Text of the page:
At the back of the garden, where the footpath ended, a cave opened in the side of a grassy hill. Compared to Bunker Nine back at camp, the entrance was tiny, but it was impressive in its own way. On either side, crystalline rock had been carved into glittering Grecian columns. The tops were fitted with a bronze rod that held silky white curtains.

  Leo’s nose was assaulted by good smells—cedar, juniper, jasmine, peaches, and fresh herbs. The aroma from the cave really caught his attention—like beef stew cooking.

  He started toward the entrance. Seriously, how could he not? He stopped when he noticed the girl. She was kneeling in her vegetable garden, her back to Leo. She muttered to herself as she dug furiously with a trowel.

  Leo approached her from one side so she could see him. He didn’t feel like surprising her when she was armed with a sharp gardening implement.

  She kept cursing in Ancient Greek and stabbing at the dirt. She had flecks of soil all over her arms, her face, and her white dress, but she didn’t seem to care.

  Leo could appreciate that. She looked better with a little mud—less like a beauty queen and more like an actual get-your-hands-dirty kind of person.

  “I think you’ve punished that dirt enough,” he offered.

  She scowled at him, her eyes red and watery. “Just go away. ”

  “You’re crying,” he said, which was stupidly obvious; but seeing her that way took the wind out of his helicopter blades, so to speak. It was hard to stay mad at someone who was crying.

  “None of your business,” she muttered. “It’s a big island. Just…find your own place. Leave me alone. ” She waved vaguely toward the south. “Go that way, maybe. ”

  “So, no magic raft,” Leo said. “No other way off the island?”

  “Apparently not!”

  “What am I supposed to do, then? Sit in the sand dunes until I die?”

  “That would be fine. …” The girl threw down her trowel and cursed at the sky. “Except I suppose he can’t die here, can he? Zeus! This is not funny!”

  Can’t die here?

  “Hold up. ” Leo’s head spun like a crankshaft. He couldn’t quite translate what this girl was saying—like when he heard Spaniards or South Americans speaking Spanish. Yeah, he could understand it, sort of; but it sounded so different, it was almost another language.

  “I’m go
ing to need some more information here,” he said. “You don’t want me in your face, that’s cool. I don’t want to be here either. But I’m not going to go die in a corner. I have to get off this island. There’s got to be a way. Every problem has a fix. ”

  She laughed bitterly. “You haven’t lived very long, if you still believe that. ”

  The way she said it sent a shiver up his back. She looked the same age as him, but he wondered how old she really was.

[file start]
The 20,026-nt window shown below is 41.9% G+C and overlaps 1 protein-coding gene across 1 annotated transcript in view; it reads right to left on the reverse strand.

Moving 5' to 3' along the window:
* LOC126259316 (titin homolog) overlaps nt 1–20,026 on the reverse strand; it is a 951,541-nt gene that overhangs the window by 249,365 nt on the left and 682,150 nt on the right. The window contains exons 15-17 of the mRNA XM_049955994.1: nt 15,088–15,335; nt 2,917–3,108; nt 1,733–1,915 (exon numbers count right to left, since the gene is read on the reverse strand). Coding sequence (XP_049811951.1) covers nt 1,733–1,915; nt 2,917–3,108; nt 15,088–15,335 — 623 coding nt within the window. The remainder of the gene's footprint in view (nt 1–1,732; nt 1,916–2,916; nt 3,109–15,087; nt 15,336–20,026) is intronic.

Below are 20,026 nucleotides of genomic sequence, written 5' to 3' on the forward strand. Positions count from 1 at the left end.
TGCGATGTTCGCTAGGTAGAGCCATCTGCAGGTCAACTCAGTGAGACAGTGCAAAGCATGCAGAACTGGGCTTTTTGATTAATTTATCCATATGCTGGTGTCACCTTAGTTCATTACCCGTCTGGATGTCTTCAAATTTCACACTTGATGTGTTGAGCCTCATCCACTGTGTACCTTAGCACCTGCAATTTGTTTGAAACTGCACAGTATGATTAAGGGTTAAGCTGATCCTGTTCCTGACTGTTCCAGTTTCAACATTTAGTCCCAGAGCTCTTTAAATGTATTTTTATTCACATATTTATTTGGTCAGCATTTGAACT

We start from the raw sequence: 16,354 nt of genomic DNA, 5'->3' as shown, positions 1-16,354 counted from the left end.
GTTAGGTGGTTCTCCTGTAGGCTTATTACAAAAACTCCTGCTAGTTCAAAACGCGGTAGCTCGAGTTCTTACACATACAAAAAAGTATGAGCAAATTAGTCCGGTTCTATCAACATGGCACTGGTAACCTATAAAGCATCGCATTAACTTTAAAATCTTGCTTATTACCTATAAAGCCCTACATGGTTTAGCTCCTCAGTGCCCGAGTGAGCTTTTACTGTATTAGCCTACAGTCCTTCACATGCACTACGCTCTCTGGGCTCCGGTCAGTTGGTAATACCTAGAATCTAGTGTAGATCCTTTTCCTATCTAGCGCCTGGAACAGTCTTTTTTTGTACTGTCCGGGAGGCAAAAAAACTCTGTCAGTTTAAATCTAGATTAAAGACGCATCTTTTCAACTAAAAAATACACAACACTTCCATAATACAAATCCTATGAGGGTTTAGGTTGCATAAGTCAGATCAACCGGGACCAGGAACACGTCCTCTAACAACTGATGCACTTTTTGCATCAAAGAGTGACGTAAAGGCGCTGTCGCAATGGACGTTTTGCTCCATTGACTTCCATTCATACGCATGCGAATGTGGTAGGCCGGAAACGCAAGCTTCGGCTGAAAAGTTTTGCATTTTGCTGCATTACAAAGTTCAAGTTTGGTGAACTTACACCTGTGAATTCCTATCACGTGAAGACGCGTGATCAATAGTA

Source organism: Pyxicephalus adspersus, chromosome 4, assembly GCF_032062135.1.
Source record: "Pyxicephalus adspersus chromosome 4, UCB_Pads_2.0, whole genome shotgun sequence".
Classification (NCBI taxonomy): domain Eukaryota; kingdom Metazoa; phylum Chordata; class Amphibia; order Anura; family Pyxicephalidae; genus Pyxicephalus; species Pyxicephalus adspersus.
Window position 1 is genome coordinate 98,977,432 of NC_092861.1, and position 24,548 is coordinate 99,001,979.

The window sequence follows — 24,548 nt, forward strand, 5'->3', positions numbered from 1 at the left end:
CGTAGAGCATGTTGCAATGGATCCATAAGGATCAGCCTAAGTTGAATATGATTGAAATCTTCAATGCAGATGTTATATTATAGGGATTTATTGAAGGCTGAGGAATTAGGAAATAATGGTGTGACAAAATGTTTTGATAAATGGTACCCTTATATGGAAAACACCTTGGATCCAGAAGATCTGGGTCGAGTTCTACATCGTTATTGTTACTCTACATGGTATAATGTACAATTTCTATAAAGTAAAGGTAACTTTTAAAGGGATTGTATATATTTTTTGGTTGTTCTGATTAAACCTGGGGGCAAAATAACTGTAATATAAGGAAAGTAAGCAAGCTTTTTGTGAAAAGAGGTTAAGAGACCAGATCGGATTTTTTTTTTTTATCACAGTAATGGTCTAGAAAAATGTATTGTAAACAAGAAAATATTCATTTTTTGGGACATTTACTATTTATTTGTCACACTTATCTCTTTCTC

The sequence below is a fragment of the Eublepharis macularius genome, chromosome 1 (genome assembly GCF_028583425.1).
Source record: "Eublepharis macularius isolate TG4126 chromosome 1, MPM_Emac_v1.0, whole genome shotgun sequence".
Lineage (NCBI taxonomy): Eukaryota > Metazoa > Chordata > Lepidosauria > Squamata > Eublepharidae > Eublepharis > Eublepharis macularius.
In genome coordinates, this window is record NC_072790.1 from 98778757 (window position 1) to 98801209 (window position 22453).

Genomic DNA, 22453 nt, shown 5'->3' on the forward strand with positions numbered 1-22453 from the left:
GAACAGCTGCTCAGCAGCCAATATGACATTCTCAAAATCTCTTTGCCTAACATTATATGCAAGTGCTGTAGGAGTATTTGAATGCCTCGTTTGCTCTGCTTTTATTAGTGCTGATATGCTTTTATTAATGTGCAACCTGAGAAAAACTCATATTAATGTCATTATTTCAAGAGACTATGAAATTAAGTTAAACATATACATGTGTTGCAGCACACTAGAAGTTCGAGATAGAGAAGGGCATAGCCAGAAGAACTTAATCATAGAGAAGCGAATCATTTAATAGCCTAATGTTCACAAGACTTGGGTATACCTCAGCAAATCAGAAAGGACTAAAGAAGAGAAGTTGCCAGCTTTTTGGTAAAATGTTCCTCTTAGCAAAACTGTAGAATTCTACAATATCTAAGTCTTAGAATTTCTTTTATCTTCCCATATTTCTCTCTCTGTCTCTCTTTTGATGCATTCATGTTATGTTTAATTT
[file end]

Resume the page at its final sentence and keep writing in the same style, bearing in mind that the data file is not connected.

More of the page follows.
“You said something about a curse,” he prompted.

  She flexed her fingers, like she was practicing her throat-strangling technique. “Yes. I cannot leave Ogygia. My father, Atlas, fought against the gods, and I supported him. ”

  “Atlas,” Leo said. “As in the Titan Atlas?”

  The girl rolled her eyes. “Yes, you impossible little…” Whatever she was going to say, she bit it back. “I was imprisoned here, where I could cause the Olympians no trouble. About a year ago, after the Second Titan War, the gods vowed to forgive their enemies and offer amnesty. Supposedly Percy made them promise—”

  “Percy,” Leo said. “Percy Jackson?”

  She squeezed her eyes shut. A tear trickled down her cheek.

  Oh, Leo thought.

  “Percy came here,” he said.

  She dug her fingers into the soil. “I—I thought I would be released. I dared to hope…but I am still here. ”

  Leo remembered now. The story was supposed to be a secret, but of course that meant it had spread like wildfire across the camp. Percy had told Annabeth. Months later, when Percy had gone missing, Annabeth told Piper. Piper told Jason…

  Percy had talked about visiting this island. He had met a goddess who’d gotten a major crush on him and wanted him to stay, but eventually she let him go.

  “You’re that lady,” Leo said. “The one who was named after Caribbean music. ”

  Her eyes glinted murderously. “Caribbean music. ”

  “Yeah. Reggae?” Leo shook his head. “Merengue? Hold on, I’ll get it. ”

  He snapped his fingers. “Calypso! But Percy said you were awesome. He said you were all sweet and helpful, not, um…”

  She shot to her feet. “Yes?”

  “Uh, nothing,” Leo said.

  “Would you be sweet,” she demanded, “if the gods forgot their promise to let you go? Would you be sweet if they laughed at you by sending another hero, but a hero who looked like—like you?”

  “Is that a trick question?”

  “Di Immortales!” She turned and marched into her cave.

  “Hey!” Leo ran after her.

  When he got inside, he lost his train of thought. The walls were made from multicolored chunks of crystal. White curtains divided the cave into different rooms with comfy pillows and woven rugs and platters of fresh fruit. He spotted a harp in one corner, a loom in another, and a big cooking pot where the stew was bubbling, filling the cavern with luscious smells.

  The strangest thing? The chores were doing themselves. Towels floated through the air, folding and stacking into neat piles. Spoons washed themselves in a copper sink. The scene reminded Leo of the invisible wind spirits that had served him lunch at Camp Jupiter.